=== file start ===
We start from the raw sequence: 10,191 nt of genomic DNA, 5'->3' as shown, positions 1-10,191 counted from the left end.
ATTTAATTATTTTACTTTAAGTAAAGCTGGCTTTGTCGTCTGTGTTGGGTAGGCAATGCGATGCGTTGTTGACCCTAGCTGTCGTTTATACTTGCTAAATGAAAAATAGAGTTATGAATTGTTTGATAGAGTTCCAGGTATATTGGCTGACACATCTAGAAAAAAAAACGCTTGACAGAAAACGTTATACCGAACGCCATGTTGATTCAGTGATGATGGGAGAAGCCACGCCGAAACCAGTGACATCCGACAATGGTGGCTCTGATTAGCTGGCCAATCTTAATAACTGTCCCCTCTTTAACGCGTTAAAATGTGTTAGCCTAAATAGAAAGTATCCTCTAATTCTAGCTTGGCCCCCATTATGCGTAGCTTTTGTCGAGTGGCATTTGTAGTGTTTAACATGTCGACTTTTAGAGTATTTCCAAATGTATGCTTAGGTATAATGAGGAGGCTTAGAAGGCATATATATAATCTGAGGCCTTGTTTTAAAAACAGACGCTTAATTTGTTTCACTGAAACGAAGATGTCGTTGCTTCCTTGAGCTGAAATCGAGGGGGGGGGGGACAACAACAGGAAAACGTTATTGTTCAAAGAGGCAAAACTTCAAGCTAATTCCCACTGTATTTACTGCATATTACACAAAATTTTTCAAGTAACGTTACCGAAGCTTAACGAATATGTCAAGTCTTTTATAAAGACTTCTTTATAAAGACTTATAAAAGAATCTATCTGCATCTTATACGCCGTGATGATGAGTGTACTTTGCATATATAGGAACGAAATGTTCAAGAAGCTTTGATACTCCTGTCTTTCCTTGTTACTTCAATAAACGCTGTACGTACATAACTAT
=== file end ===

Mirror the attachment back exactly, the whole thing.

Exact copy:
We start from the raw sequence: 10,191 nt of genomic DNA, 5'->3' as shown, positions 1-10,191 counted from the left end.
ATTTAATTATTTTACTTTAAGTAAAGCTGGCTTTGTCGTCTGTGTTGGGTAGGCAATGCGATGCGTTGTTGACCCTAGCTGTCGTTTATACTTGCTAAATGAAAAATAGAGTTATGAATTGTTTGATAGAGTTCCAGGTATATTGGCTGACACATCTAGAAAAAAAAACGCTTGACAGAAAACGTTATACCGAACGCCATGTTGATTCAGTGATGATGGGAGAAGCCACGCCGAAACCAGTGACATCCGACAATGGTGGCTCTGATTAGCTGGCCAATCTTAATAACTGTCCCCTCTTTAACGCGTTAAAATGTGTTAGCCTAAATAGAAAGTATCCTCTAATTCTAGCTTGGCCCCCATTATGCGTAGCTTTTGTCGAGTGGCATTTGTAGTGTTTAACATGTCGACTTTTAGAGTATTTCCAAATGTATGCTTAGGTATAATGAGGAGGCTTAGAAGGCATATATATAATCTGAGGCCTTGTTTTAAAAACAGACGCTTAATTTGTTTCACTGAAACGAAGATGTCGTTGCTTCCTTGAGCTGAAATCGAGGGGGGGGGGGACAACAACAGGAAAACGTTATTGTTCAAAGAGGCAAAACTTCAAGCTAATTCCCACTGTATTTACTGCATATTACACAAAATTTTTCAAGTAACGTTACCGAAGCTTAACGAATATGTCAAGTCTTTTATAAAGACTTCTTTATAAAGACTTATAAAAGAATCTATCTGCATCTTATACGCCGTGATGATGAGTGTACTTTGCATATATAGGAACGAAATGTTCAAGAAGCTTTGATACTCCTGTCTTTCCTTGTTACTTCAATAAACGCTGTACGTACATAACTAT